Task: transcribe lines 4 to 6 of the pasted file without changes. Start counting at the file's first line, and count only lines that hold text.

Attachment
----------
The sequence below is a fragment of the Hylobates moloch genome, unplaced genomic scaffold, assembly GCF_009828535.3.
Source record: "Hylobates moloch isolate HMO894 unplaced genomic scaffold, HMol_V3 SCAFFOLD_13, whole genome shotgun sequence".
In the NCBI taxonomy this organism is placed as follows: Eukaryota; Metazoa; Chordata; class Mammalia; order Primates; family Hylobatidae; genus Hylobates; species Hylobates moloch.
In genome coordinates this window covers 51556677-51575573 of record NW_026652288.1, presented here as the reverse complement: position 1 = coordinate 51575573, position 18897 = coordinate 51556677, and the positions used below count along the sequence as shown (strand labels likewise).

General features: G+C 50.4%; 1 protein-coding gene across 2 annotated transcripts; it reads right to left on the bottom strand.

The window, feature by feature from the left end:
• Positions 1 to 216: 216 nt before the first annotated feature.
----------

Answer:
In genome coordinates this window covers 51556677-51575573 of record NW_026652288.1, presented here as the reverse complement: position 1 = coordinate 51575573, position 18897 = coordinate 51556677, and the positions used below count along the sequence as shown (strand labels likewise).

General features: G+C 50.4%; 1 protein-coding gene across 2 annotated transcripts; it reads right to left on the bottom strand.

The window, feature by feature from the left end: